Diabetes Mellitus is a group of conditions in which there is a deficiency of the hormone insulin or an insensitivity to it. Insulin is produced in the islet cells of the pancreas and is normally responsible for controlling blood concentrations of the body's main fuel, glucose. In normal animals, insulin does this by preventing glucose production by the liver and ensuring that excess glucose derived from food which is not needed for energy is put into body stores.
In a diabetic animal there is insufficient insulin to switch off glucose production by the liver or to efficiently store excess glucose derived from energy giving foods. This means that the blood concentration of glucose rises and eventually exceeds a level beyond which the kidneys let glucose leak into the urine. This loss of glucose in urine takes water with it by a process called osmosis and causes larger volumes of urine to be produced than normal.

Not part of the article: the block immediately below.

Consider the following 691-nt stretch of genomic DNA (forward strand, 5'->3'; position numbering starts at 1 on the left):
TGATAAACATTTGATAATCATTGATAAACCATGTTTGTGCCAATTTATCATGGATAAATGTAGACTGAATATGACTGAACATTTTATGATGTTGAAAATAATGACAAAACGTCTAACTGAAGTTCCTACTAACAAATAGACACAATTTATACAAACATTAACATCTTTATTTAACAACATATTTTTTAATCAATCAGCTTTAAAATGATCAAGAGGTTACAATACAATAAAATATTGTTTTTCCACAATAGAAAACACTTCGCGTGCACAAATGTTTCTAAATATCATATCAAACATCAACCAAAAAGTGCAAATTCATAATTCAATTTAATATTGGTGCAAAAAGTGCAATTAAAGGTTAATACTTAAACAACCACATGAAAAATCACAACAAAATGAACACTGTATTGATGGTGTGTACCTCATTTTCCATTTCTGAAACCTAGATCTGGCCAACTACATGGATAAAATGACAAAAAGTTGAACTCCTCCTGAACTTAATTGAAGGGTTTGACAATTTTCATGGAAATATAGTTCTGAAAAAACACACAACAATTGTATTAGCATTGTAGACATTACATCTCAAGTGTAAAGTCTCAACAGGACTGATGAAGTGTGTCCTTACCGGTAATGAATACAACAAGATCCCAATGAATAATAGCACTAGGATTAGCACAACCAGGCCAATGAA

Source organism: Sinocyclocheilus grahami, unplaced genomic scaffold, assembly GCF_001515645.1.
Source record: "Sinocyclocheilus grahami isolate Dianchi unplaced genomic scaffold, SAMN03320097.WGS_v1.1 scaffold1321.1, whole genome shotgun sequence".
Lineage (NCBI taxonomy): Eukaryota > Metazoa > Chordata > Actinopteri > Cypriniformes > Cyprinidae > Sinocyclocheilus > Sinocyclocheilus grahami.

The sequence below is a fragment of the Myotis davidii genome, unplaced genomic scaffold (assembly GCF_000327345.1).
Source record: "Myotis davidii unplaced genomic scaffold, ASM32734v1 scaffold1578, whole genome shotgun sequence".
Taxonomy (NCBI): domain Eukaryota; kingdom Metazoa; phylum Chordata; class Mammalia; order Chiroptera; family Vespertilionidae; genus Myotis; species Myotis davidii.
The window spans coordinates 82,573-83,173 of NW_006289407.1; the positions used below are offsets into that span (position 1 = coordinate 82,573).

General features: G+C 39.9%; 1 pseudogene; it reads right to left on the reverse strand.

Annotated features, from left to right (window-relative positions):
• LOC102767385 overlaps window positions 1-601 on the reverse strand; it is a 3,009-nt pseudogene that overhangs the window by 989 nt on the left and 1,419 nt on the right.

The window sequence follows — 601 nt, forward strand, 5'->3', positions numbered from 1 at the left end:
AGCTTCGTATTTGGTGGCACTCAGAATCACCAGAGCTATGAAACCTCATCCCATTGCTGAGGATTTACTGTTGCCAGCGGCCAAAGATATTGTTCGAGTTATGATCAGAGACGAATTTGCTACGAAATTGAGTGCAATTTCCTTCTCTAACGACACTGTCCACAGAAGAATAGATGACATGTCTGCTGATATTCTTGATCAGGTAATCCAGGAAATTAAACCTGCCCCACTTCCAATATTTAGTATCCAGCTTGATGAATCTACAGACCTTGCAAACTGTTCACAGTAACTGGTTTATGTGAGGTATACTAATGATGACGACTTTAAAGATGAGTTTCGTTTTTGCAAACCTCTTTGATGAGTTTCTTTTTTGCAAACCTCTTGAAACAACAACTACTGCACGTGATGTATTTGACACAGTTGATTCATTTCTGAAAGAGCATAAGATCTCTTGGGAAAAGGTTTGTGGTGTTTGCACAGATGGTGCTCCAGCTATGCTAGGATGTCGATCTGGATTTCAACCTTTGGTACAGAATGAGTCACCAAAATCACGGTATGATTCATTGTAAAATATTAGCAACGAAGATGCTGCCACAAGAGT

The excessive loss of water in urine is compensated for by thirstiness and increased water consumption. The principal clinical signs of an animal with diabetes mellitus are therefore excessive urination and excessive water consumption. In addition, diabetic animals tend to lose weight because they breakdown stores of fat and protein (muscle) to make glucose and ketones (an alternative fuel) in the liver. Other clinical signs of diabetics may include: cataracts, increased appetite, exercise intolerance and recurrent infections. If the production of ketones by the liver is excessive a condition called ketoacidosis occurs which makes the animal very unwell.
Dosage 5 drops twice daily with a strong smelling food such as sardines
For Animal Oral Use Only
McDowell's staff Herbalists can not diagnose you or your companions disease or illness. What they can do is offer a herbal program to assist with healing, after you have had advice from your doctor or specialist. If you have unexplained pain or symptoms, seek medical advice.